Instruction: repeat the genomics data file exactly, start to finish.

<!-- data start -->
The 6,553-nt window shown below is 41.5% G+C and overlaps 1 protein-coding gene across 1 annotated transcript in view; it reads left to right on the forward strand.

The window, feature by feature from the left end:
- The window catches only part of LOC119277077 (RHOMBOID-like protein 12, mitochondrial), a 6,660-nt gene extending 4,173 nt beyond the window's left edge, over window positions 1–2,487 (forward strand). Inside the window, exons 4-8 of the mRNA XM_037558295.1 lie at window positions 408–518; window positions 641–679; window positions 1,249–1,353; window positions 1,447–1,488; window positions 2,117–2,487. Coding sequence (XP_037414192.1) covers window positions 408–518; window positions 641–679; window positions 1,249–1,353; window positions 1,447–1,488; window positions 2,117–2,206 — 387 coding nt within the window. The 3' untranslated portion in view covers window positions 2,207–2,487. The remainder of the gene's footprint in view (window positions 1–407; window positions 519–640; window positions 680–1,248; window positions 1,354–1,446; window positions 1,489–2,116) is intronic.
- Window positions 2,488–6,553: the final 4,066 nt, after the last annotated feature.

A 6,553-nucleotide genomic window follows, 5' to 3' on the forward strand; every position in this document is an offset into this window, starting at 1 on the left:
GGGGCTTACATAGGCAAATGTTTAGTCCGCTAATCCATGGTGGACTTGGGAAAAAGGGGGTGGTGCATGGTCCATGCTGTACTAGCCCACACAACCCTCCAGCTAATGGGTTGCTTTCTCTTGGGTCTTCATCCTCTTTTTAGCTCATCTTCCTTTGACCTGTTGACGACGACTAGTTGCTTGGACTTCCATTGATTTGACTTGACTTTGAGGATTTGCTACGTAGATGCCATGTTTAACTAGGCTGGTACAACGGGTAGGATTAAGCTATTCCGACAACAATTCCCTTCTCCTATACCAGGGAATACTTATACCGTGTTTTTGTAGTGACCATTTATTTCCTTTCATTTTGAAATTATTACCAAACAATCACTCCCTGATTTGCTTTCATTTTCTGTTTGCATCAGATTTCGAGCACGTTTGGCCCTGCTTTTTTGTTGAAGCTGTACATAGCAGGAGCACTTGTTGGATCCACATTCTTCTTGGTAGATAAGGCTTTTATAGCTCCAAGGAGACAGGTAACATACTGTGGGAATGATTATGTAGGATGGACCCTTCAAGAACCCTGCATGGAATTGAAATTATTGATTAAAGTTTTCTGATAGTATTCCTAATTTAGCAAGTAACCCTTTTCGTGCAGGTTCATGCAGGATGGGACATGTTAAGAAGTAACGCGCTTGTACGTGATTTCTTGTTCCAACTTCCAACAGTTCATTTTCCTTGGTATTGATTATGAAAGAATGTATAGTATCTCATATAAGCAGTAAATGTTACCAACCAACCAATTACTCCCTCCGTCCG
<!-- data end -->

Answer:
The 6,553-nt window shown below is 41.5% G+C and overlaps 1 protein-coding gene across 1 annotated transcript in view; it reads left to right on the forward strand.

The window, feature by feature from the left end:
- The window catches only part of LOC119277077 (RHOMBOID-like protein 12, mitochondrial), a 6,660-nt gene extending 4,173 nt beyond the window's left edge, over window positions 1–2,487 (forward strand). Inside the window, exons 4-8 of the mRNA XM_037558295.1 lie at window positions 408–518; window positions 641–679; window positions 1,249–1,353; window positions 1,447–1,488; window positions 2,117–2,487. Coding sequence (XP_037414192.1) covers window positions 408–518; window positions 641–679; window positions 1,249–1,353; window positions 1,447–1,488; window positions 2,117–2,206 — 387 coding nt within the window. The 3' untranslated portion in view covers window positions 2,207–2,487. The remainder of the gene's footprint in view (window positions 1–407; window positions 519–640; window positions 680–1,248; window positions 1,354–1,446; window positions 1,489–2,116) is intronic.
- Window positions 2,488–6,553: the final 4,066 nt, after the last annotated feature.

A 6,553-nucleotide genomic window follows, 5' to 3' on the forward strand; every position in this document is an offset into this window, starting at 1 on the left:
GGGGCTTACATAGGCAAATGTTTAGTCCGCTAATCCATGGTGGACTTGGGAAAAAGGGGGTGGTGCATGGTCCATGCTGTACTAGCCCACACAACCCTCCAGCTAATGGGTTGCTTTCTCTTGGGTCTTCATCCTCTTTTTAGCTCATCTTCCTTTGACCTGTTGACGACGACTAGTTGCTTGGACTTCCATTGATTTGACTTGACTTTGAGGATTTGCTACGTAGATGCCATGTTTAACTAGGCTGGTACAACGGGTAGGATTAAGCTATTCCGACAACAATTCCCTTCTCCTATACCAGGGAATACTTATACCGTGTTTTTGTAGTGACCATTTATTTCCTTTCATTTTGAAATTATTACCAAACAATCACTCCCTGATTTGCTTTCATTTTCTGTTTGCATCAGATTTCGAGCACGTTTGGCCCTGCTTTTTTGTTGAAGCTGTACATAGCAGGAGCACTTGTTGGATCCACATTCTTCTTGGTAGATAAGGCTTTTATAGCTCCAAGGAGACAGGTAACATACTGTGGGAATGATTATGTAGGATGGACCCTTCAAGAACCCTGCATGGAATTGAAATTATTGATTAAAGTTTTCTGATAGTATTCCTAATTTAGCAAGTAACCCTTTTCGTGCAGGTTCATGCAGGATGGGACATGTTAAGAAGTAACGCGCTTGTACGTGATTTCTTGTTCCAACTTCCAACAGTTCATTTTCCTTGGTATTGATTATGAAAGAATGTATAGTATCTCATATAAGCAGTAAATGTTACCAACCAACCAATTACTCCCTCCGTCCG